From Steve Benen:
Last week, in the midst of several discouraging economic developments, White House officials recognized the need to sharpen its message a bit. They just weren't sure when.
Yesterday, President Obama was in New Orleans for the 5th anniversary of Hurricane Katrina. Tomorrow is an Oval Office address on Iraq. Later this week, the focus will be on Middle East peace talks. One official told ABC late last week, "We know he needs to be out there to talk about the economy next week. We haven't yet figured out the way he's going to do that."
So, this afternoon, the president appeared in the Rose Garden to talk up economic policy in general, a chide Republicans for blocking the small-business-incentives bill in specific.On his first workday back at the White House after a 10-day Martha's Vineyard vacation and a trip to New Orleans on Sunday, Mr. Obama addressed the nation's mounting economic anxieties in brief remarks from the Rose Garden. With the unemployment rate stuck above 9 percent, and the economic recovery all but stalled, he spent part of the morning huddled with his economic advisers.
While he said he and his team are "hard at work in identifying additional measures that could make a difference" -- including extending middle-class tax cuts that are set to expire this year, investing more in clean energy and in infrastructure rebuilding -- the president's most urgent call was directed at members of Congress, who return to work next week.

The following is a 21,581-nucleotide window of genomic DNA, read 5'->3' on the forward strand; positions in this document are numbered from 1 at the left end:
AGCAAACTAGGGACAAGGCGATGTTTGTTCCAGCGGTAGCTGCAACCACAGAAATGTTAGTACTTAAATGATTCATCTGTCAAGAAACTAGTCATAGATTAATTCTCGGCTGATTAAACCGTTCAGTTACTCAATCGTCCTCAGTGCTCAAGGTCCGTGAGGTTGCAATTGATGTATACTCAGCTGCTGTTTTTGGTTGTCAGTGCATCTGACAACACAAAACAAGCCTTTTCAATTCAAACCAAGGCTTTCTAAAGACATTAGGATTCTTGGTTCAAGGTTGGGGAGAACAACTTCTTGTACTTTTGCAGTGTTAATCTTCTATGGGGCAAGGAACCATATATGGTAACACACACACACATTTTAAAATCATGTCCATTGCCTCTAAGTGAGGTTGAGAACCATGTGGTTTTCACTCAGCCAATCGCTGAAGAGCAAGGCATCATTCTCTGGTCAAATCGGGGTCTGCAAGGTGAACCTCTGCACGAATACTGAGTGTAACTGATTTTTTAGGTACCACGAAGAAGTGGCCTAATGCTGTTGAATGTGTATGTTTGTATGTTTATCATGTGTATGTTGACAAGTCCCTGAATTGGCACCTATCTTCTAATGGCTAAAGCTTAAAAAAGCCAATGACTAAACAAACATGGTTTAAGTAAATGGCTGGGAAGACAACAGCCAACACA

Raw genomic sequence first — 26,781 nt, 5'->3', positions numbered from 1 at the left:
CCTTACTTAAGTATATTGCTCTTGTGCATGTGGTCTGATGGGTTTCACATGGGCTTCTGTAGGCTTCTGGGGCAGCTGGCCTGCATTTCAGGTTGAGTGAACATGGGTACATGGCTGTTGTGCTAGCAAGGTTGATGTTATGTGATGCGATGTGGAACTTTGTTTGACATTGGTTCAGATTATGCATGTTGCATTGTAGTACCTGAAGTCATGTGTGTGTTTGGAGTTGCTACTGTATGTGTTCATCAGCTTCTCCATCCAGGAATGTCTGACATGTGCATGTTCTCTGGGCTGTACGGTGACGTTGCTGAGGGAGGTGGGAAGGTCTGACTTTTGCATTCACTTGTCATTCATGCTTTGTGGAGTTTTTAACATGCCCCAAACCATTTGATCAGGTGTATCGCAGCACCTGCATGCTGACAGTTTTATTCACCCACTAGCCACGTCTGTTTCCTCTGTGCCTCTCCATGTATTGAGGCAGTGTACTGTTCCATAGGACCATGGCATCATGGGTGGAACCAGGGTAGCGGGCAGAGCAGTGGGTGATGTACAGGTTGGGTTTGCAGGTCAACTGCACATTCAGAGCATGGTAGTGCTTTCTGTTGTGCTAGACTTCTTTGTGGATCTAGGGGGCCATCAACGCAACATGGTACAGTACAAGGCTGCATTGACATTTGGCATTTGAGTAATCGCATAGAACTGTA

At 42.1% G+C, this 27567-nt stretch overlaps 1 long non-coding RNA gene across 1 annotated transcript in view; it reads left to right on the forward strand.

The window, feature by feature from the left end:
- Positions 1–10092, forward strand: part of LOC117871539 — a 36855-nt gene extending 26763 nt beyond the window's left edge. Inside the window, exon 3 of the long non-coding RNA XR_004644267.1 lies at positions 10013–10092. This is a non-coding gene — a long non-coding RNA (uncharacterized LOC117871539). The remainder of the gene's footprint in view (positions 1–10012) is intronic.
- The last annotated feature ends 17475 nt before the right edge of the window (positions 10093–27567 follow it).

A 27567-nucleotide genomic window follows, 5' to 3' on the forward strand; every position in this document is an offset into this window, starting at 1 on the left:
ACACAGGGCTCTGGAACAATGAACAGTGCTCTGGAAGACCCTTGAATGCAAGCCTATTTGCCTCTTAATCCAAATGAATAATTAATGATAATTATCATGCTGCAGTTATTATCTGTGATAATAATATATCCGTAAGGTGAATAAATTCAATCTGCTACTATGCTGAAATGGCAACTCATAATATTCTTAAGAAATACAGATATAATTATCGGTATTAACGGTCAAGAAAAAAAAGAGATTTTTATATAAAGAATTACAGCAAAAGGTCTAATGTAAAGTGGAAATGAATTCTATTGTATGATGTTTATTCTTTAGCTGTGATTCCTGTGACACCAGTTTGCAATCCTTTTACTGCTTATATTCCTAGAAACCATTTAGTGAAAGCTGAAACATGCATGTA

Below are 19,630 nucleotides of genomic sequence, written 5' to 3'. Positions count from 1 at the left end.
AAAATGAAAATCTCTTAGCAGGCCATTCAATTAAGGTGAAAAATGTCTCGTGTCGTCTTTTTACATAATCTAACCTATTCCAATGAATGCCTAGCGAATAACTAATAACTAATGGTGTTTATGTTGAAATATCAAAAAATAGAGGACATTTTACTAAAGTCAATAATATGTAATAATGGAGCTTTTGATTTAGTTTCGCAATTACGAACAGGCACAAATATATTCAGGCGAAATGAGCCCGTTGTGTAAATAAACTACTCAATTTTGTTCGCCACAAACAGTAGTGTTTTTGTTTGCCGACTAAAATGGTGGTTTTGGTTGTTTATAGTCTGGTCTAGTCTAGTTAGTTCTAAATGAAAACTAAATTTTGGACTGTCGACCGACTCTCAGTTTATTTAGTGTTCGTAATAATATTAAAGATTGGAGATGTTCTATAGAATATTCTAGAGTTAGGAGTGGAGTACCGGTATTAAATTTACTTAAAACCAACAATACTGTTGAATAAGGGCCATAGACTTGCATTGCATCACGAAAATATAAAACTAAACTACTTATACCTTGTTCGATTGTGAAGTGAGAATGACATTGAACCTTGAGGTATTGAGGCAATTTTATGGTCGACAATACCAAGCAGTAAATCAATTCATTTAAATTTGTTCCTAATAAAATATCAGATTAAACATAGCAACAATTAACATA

"This bill has been languishing in the Senate for four months, held up by a partisan minority that won't even allow it to go to a vote. That makes no sense," Mr. Obama said, referring to the small business initiative. He added, "Holding this bill hostage is directly detrimental to our economic growth."
That last point was bolstered by a new USA Today report, which the president made reference to, explaining that about 1,000 small businesses are ready to expand, but are waiting for Senate Republicans to stop playing petty games.
Following up on what we talked about yesterday, though, is there any reason to think the White House may put forward any kind of new economic policies and/or stimulus and/or jobs bill? It's hard to say exactly -- there almost certainly won't be one, ambitious package on the way, but Obama raised the specter of "additional measures."
Specifically, the president said, "[A]s Congress prepares to return to session, my economic team is hard at work in identifying additional measures that could make a difference in both promoting growth and hiring in the short term, and increasing our economy's competitiveness in the long term -- steps like extending the tax cuts for the middle class that are set to expire this year; redoubling our investment in clean energy and R&D; rebuilding more of our infrastructure for the future; further tax cuts to encourage businesses to put their capital to work creating jobs here in the United States. And I'll be addressing these proposals in further detail in the days and weeks to come."
I wouldn't necessarily interpret this as "new economic plan on the way," but it's something to keep an eye on.